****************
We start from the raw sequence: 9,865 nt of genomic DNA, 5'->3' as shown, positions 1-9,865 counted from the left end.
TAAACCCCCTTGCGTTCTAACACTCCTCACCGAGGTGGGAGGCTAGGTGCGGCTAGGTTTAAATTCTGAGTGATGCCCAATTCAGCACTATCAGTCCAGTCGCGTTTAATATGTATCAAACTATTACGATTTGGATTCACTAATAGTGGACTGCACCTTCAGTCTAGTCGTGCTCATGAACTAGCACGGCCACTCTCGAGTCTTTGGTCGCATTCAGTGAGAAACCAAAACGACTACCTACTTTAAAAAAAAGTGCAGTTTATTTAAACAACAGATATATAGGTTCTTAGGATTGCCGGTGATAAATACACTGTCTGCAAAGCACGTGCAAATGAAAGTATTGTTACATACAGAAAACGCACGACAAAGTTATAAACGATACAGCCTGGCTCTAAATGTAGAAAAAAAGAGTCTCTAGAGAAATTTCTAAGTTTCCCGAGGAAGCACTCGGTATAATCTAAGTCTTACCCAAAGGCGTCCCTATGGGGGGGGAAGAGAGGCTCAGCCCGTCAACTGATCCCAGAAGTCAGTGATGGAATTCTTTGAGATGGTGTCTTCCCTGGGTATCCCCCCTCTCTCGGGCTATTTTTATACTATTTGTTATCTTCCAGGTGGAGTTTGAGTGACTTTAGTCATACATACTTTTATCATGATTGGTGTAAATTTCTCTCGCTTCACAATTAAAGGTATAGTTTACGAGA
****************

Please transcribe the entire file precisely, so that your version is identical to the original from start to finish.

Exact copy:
We start from the raw sequence: 9,865 nt of genomic DNA, 5'->3' as shown, positions 1-9,865 counted from the left end.
TAAACCCCCTTGCGTTCTAACACTCCTCACCGAGGTGGGAGGCTAGGTGCGGCTAGGTTTAAATTCTGAGTGATGCCCAATTCAGCACTATCAGTCCAGTCGCGTTTAATATGTATCAAACTATTACGATTTGGATTCACTAATAGTGGACTGCACCTTCAGTCTAGTCGTGCTCATGAACTAGCACGGCCACTCTCGAGTCTTTGGTCGCATTCAGTGAGAAACCAAAACGACTACCTACTTTAAAAAAAAGTGCAGTTTATTTAAACAACAGATATATAGGTTCTTAGGATTGCCGGTGATAAATACACTGTCTGCAAAGCACGTGCAAATGAAAGTATTGTTACATACAGAAAACGCACGACAAAGTTATAAACGATACAGCCTGGCTCTAAATGTAGAAAAAAAGAGTCTCTAGAGAAATTTCTAAGTTTCCCGAGGAAGCACTCGGTATAATCTAAGTCTTACCCAAAGGCGTCCCTATGGGGGGGGAAGAGAGGCTCAGCCCGTCAACTGATCCCAGAAGTCAGTGATGGAATTCTTTGAGATGGTGTCTTCCCTGGGTATCCCCCCTCTCTCGGGCTATTTTTATACTATTTGTTATCTTCCAGGTGGAGTTTGAGTGACTTTAGTCATACATACTTTTATCATGATTGGTGTAAATTTCTCTCGCTTCACAATTAAAGGTATAGTTTACGAGA